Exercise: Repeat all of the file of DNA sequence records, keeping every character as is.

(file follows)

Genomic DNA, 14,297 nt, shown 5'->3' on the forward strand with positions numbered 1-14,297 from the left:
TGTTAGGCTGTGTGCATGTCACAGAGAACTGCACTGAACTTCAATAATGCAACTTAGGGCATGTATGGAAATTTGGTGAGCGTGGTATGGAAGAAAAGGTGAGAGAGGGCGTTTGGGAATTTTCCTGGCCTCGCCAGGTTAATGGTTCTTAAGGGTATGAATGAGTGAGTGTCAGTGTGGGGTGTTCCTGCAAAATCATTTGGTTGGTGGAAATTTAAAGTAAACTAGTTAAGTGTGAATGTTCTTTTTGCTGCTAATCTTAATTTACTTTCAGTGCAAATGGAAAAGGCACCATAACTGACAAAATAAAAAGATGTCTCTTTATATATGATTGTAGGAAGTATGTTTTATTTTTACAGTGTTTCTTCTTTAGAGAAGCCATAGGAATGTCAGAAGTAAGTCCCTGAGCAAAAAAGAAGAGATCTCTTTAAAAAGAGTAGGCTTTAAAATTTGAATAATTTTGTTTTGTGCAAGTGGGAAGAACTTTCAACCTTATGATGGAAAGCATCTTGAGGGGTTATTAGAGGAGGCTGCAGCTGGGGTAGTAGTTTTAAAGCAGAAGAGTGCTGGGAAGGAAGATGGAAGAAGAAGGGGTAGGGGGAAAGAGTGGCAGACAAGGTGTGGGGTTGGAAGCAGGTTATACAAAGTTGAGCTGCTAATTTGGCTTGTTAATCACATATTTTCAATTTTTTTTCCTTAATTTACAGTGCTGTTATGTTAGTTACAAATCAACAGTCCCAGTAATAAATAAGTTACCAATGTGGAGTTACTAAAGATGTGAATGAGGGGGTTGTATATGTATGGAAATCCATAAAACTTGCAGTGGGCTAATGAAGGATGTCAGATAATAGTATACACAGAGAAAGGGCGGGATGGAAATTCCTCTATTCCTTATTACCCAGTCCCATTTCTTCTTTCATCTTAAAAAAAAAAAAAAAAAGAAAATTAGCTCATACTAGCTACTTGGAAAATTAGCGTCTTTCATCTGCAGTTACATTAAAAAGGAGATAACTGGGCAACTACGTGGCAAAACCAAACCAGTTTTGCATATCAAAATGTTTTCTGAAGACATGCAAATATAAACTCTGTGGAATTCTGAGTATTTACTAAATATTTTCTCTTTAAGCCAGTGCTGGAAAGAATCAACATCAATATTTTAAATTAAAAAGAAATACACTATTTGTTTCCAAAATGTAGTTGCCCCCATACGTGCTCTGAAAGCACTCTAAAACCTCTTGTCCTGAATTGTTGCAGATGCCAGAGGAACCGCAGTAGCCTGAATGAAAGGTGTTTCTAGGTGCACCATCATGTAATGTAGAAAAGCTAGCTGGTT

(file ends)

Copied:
Genomic DNA, 14,297 nt, shown 5'->3' on the forward strand with positions numbered 1-14,297 from the left:
TGTTAGGCTGTGTGCATGTCACAGAGAACTGCACTGAACTTCAATAATGCAACTTAGGGCATGTATGGAAATTTGGTGAGCGTGGTATGGAAGAAAAGGTGAGAGAGGGCGTTTGGGAATTTTCCTGGCCTCGCCAGGTTAATGGTTCTTAAGGGTATGAATGAGTGAGTGTCAGTGTGGGGTGTTCCTGCAAAATCATTTGGTTGGTGGAAATTTAAAGTAAACTAGTTAAGTGTGAATGTTCTTTTTGCTGCTAATCTTAATTTACTTTCAGTGCAAATGGAAAAGGCACCATAACTGACAAAATAAAAAGATGTCTCTTTATATATGATTGTAGGAAGTATGTTTTATTTTTACAGTGTTTCTTCTTTAGAGAAGCCATAGGAATGTCAGAAGTAAGTCCCTGAGCAAAAAAGAAGAGATCTCTTTAAAAAGAGTAGGCTTTAAAATTTGAATAATTTTGTTTTGTGCAAGTGGGAAGAACTTTCAACCTTATGATGGAAAGCATCTTGAGGGGTTATTAGAGGAGGCTGCAGCTGGGGTAGTAGTTTTAAAGCAGAAGAGTGCTGGGAAGGAAGATGGAAGAAGAAGGGGTAGGGGGAAAGAGTGGCAGACAAGGTGTGGGGTTGGAAGCAGGTTATACAAAGTTGAGCTGCTAATTTGGCTTGTTAATCACATATTTTCAATTTTTTTTCCTTAATTTACAGTGCTGTTATGTTAGTTACAAATCAACAGTCCCAGTAATAAATAAGTTACCAATGTGGAGTTACTAAAGATGTGAATGAGGGGGTTGTATATGTATGGAAATCCATAAAACTTGCAGTGGGCTAATGAAGGATGTCAGATAATAGTATACACAGAGAAAGGGCGGGATGGAAATTCCTCTATTCCTTATTACCCAGTCCCATTTCTTCTTTCATCTTAAAAAAAAAAAAAAAAAGAAAATTAGCTCATACTAGCTACTTGGAAAATTAGCGTCTTTCATCTGCAGTTACATTAAAAAGGAGATAACTGGGCAACTACGTGGCAAAACCAAACCAGTTTTGCATATCAAAATGTTTTCTGAAGACATGCAAATATAAACTCTGTGGAATTCTGAGTATTTACTAAATATTTTCTCTTTAAGCCAGTGCTGGAAAGAATCAACATCAATATTTTAAATTAAAAAGAAATACACTATTTGTTTCCAAAATGTAGTTGCCCCCATACGTGCTCTGAAAGCACTCTAAAACCTCTTGTCCTGAATTGTTGCAGATGCCAGAGGAACCGCAGTAGCCTGAATGAAAGGTGTTTCTAGGTGCACCATCATGTAATGTAGAAAAGCTAGCTGGTT